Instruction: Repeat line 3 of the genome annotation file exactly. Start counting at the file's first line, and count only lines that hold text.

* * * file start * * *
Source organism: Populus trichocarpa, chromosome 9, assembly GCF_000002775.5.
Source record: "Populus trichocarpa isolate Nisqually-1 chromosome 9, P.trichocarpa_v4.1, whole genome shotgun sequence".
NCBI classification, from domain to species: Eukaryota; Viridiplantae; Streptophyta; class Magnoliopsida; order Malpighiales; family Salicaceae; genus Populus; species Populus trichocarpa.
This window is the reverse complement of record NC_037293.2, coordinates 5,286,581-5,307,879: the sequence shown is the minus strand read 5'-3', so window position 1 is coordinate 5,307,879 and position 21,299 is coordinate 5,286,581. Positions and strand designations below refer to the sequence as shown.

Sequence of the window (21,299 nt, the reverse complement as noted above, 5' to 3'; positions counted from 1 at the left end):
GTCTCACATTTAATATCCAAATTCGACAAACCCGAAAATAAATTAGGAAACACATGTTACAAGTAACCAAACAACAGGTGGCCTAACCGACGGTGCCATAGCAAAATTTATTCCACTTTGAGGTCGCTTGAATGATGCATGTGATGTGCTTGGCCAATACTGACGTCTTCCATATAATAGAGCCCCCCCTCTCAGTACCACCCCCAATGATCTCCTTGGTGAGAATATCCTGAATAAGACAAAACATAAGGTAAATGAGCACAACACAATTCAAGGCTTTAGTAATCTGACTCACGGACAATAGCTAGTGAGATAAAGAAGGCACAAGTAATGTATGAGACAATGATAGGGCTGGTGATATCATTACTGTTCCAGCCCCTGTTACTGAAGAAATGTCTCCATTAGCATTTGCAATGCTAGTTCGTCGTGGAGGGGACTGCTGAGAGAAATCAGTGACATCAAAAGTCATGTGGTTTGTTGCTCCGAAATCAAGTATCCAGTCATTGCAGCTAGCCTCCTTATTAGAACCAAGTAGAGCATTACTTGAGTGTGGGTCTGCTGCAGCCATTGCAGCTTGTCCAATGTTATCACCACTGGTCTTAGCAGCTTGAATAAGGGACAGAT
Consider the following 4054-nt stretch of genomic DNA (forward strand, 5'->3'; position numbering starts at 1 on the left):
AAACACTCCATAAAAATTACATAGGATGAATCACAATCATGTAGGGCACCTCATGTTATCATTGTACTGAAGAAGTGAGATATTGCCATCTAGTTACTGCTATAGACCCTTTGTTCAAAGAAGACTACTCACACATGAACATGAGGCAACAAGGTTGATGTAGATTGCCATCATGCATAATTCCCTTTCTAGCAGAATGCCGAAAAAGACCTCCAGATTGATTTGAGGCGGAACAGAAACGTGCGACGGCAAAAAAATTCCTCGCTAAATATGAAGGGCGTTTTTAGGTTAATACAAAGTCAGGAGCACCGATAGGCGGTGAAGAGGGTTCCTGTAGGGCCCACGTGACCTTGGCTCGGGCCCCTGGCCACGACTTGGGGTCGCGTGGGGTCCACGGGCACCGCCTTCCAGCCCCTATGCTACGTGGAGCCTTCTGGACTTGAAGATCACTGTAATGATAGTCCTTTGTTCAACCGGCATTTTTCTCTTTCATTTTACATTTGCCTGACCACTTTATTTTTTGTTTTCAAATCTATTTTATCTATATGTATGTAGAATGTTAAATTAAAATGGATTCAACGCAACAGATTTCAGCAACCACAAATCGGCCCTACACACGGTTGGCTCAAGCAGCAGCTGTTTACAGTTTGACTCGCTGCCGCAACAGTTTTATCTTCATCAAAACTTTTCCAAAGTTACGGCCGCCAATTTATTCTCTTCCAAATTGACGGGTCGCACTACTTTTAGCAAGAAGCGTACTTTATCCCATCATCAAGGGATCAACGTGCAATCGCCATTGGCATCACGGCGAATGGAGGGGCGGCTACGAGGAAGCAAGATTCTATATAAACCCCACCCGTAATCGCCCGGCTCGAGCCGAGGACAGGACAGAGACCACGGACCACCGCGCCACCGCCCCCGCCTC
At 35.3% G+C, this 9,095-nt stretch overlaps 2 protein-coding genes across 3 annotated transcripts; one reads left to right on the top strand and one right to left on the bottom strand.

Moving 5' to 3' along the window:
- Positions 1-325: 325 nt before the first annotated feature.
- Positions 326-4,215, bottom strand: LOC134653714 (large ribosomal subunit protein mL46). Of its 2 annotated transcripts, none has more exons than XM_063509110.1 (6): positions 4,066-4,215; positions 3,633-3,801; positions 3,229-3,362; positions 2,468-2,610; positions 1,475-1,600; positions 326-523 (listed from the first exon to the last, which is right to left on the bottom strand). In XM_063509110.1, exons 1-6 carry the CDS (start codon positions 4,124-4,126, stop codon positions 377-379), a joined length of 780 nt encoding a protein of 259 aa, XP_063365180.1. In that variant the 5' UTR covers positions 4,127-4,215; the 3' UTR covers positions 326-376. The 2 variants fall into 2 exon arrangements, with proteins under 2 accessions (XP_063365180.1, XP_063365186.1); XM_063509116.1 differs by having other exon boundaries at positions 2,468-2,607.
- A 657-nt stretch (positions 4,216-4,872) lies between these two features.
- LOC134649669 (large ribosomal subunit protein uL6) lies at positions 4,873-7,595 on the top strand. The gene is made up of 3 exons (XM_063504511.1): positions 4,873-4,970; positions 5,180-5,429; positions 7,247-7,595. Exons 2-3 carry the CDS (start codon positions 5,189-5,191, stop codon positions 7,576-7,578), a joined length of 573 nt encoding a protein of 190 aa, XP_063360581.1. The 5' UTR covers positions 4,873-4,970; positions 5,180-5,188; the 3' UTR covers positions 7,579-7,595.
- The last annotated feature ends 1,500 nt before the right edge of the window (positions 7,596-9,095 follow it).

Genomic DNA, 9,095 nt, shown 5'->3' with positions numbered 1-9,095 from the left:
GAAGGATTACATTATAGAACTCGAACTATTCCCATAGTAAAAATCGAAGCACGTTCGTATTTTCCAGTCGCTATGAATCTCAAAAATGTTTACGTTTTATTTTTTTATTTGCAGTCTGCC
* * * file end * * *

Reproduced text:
NCBI classification, from domain to species: Eukaryota; Viridiplantae; Streptophyta; class Magnoliopsida; order Malpighiales; family Salicaceae; genus Populus; species Populus trichocarpa.